“One of the great unsung conductors of the middle twentieth century, Rudolf Kempe enjoyed a strong reputation in England but never quite achieved the international acclaim that he might have had with more aggressive management, promotion, and recording. Not well enough known to be a celebrity but too widely respected to count as a cult figure, Kempe is perhaps best remembered as a connoisseur's conductor, one valued for his strong creative temperament rather than for any personal mystique. He studied oboe as a child, performed with the Dortmund Opera, and, in 1929, barely out of his teens, he became first oboist of the Leipzig Gewandhaus Orchestra. His conducting début came in 1936, at the Leipzig Opera; this performance of Lortzing's DER WILDSCHÜTZ was so successful that the Leipzig Opera hired him as a répétiteur. Kempe served in the German army during World War II, but much of his duty was out of the line of fire; in 1942 he was assigned to a music post at the Chemnitz Opera. After the war, untainted by Nazi activities, he returned to Chemnitz as director of the opera (1945-1948), and then moved on to the Weimar National Theater (1948-1949). From 1949 to 1953 he served as general music director of the Staatskapelle Dresden, East Germany's finest orchestra. He then moved to the identical position at the Bavarian State Opera in Munich, 1952-1954, succeeding the young and upwardly mobile Georg Solti. During this period he was also making guest appearances outside of Germany, mainly in opera: in Vienna (1951), at Covent Garden (1953), and at the Metropolitan Opera (1954), to mention only the highlights. Although he conducted Wagner extensively, especially at Covent Garden, Kempe did not make his Bayreuth début until 1960. As an opera conductor he was greatly concerned with balance and texture, and singers particularly appreciated his efforts on their behalf. Kempe made a great impression in England, and in 1960 Sir Thomas Beecham named him associate conductor of London's Royal Philharmonic. Kempe became the orchestra's principal conductor upon Beecham's death the following year, and, after the orchestra was reorganized, served as its artistic director from 1963 to 1975. He was also the chief conductor of the Zürich Tonhalle Orchestra from 1965 to 1972, and of the Munich Philharmonic from 1967 until his death in 1976. During the last year of his life he also entered into a close association with the BBC Symphony Orchestra. Interpretively, Kempe was something of a German Beecham. He was at his best -- lively, incisive, warm, expressive, but never even remotely self-indulgent -- in the Austro-Germanic and Czech repertory. Opera lovers prize his versions of LOHENGRIN, DIE MEISTERSINGER, and ARIADNE AUF NAXOS. His greatest recorded legacy, accomplished during the last four or five years of his life, was the multi-volume EMI set of the orchestral works and concertos of Richard Strauss, performed with the highly idiomatic Dresden Staatskapelle. These recordings were only intermittently available outside of Europe in the LP days, but in the 1990s EMI issued them on nine compact discs.”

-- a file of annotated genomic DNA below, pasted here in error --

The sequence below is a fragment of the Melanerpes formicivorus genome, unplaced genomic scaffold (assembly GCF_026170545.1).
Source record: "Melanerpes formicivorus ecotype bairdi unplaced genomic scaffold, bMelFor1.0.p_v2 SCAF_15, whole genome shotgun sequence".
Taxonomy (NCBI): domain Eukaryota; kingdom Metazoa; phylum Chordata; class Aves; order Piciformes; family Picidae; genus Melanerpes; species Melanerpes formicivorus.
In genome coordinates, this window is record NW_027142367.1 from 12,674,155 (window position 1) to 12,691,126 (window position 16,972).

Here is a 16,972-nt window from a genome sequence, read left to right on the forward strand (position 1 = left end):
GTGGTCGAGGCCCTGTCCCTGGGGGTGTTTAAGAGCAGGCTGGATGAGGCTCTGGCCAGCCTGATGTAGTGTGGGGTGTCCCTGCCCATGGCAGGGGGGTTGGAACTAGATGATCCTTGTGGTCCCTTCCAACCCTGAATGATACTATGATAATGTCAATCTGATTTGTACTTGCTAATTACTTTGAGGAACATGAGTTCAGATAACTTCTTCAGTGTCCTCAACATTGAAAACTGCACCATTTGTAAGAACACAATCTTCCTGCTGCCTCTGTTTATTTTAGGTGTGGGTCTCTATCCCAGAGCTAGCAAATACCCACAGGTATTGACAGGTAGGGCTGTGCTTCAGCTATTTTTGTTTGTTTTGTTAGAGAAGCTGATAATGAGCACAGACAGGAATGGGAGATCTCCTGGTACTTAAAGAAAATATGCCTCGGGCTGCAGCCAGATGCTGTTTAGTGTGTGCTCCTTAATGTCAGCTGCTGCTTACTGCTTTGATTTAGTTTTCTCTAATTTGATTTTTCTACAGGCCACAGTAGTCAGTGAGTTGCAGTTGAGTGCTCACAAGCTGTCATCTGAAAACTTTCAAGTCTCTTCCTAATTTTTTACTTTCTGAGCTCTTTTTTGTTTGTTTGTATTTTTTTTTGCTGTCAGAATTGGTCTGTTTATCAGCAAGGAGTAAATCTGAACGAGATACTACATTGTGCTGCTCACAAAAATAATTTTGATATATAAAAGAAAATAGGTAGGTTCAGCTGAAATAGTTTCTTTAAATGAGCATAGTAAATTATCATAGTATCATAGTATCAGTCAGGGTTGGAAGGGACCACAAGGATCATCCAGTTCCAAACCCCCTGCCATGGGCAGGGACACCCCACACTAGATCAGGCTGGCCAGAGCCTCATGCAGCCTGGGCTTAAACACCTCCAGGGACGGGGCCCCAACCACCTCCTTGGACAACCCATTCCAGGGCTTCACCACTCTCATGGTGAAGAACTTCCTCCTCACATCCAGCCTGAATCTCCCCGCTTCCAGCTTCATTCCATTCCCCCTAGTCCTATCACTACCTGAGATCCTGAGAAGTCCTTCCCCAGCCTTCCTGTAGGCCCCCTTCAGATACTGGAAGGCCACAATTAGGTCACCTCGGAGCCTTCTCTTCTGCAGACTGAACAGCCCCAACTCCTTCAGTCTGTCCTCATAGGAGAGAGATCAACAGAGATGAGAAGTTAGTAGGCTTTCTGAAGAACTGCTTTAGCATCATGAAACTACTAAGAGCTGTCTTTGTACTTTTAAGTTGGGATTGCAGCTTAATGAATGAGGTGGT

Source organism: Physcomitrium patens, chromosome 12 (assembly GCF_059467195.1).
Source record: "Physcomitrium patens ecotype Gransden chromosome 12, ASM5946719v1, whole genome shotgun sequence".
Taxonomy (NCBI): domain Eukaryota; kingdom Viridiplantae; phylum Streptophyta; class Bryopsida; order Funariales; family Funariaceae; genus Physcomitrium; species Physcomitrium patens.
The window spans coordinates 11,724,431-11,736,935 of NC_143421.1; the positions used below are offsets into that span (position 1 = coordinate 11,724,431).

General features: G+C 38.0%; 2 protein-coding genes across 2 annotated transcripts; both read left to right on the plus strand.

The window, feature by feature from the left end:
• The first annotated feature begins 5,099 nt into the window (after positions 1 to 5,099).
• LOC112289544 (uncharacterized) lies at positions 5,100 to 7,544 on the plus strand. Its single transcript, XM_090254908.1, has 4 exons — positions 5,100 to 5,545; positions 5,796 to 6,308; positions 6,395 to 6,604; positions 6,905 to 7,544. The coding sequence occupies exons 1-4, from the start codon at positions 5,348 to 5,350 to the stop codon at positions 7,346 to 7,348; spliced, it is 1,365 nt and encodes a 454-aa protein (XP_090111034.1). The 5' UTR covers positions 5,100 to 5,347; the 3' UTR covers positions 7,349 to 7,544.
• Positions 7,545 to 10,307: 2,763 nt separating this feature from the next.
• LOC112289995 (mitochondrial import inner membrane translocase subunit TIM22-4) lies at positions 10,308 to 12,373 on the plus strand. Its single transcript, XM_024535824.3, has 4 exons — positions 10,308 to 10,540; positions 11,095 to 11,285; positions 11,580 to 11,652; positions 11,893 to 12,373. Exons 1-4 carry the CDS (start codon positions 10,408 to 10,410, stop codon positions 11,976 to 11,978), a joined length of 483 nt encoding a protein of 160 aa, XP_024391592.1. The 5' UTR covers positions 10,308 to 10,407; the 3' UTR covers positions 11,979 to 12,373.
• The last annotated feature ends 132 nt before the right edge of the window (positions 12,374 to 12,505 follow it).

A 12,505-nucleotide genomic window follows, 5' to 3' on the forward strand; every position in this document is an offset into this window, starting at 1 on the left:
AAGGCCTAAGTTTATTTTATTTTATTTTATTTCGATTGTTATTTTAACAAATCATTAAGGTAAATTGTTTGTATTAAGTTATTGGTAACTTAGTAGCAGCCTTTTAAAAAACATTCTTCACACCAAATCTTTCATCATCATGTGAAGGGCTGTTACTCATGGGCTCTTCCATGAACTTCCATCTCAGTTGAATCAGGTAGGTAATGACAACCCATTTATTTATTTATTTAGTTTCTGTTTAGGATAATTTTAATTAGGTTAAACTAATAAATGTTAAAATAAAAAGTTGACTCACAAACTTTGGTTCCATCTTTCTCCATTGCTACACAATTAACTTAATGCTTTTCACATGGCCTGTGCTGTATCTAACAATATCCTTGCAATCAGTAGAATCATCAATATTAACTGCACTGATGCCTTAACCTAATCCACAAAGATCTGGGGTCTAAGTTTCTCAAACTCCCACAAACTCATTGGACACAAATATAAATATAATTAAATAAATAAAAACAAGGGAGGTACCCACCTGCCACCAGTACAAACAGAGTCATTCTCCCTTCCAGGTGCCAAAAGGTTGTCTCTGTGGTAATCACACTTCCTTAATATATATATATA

- James Reel, Rovi
"Hotter was far, far more than a Wagnerian....[he] sang Lieder at recitals and in the studio throughout his timeless career. All his interpretations evinced a care over matching text to music. Even in Wagner he gave a Lieder singer's attention to the words. In private he was a gentle giant, an engaging raconteur and an intelligent observer of the musical scene"
- Alan Blyth, GRAMOPHONE, March, 2004
"Of all the singers of the 20th century, the man whose voice and presence were most capable of conveying the essence of the archetypal father was bass-baritone Hans Hotter. Blessed with a huge, resonant instrument that could be scaled down to an intimate whisper, the man could sound invincible one minute and vulnerable the next. No matter what he sang, Hotter communicated a profundity and depth of spirit that seemed rooted in a primordial place of holiness and sagacity. If you can imagine a man whose voice could convincingly express the power of a God, the wisdom of a sage, and the humanity of an open-hearted mortal, you can begin to hear the sound of Hans Hotter in your head.
In the world of opera, Richard Wagner's Wotan, the God of Valhalla, is perhaps the greatest Daddy of them all. In DIE WALKURE, he has no choice but to punish his favorite daughter BrÃ¼nnhilde for her sin of intervening in the affairs of mortals. But even as he puts his beloved daughter to sleep, protecting her with a ring of fire, he makes sure that love can dowse the flames and return her to life. It was the Wotan of Hans Hotter, more than of any other recorded singer, that most fully expressed the tortured godliness of this strangely mortal immortal.
At the same time as Hotter dominated the opera stage as Wotan, he became known as a supreme interpreter of German art song. With his voice pared down as necessary, Hotter's lieder interpretations evinced the same strength and surety that thundered through him when he strode across the stage carrying sword and shield."
- Jason Serinus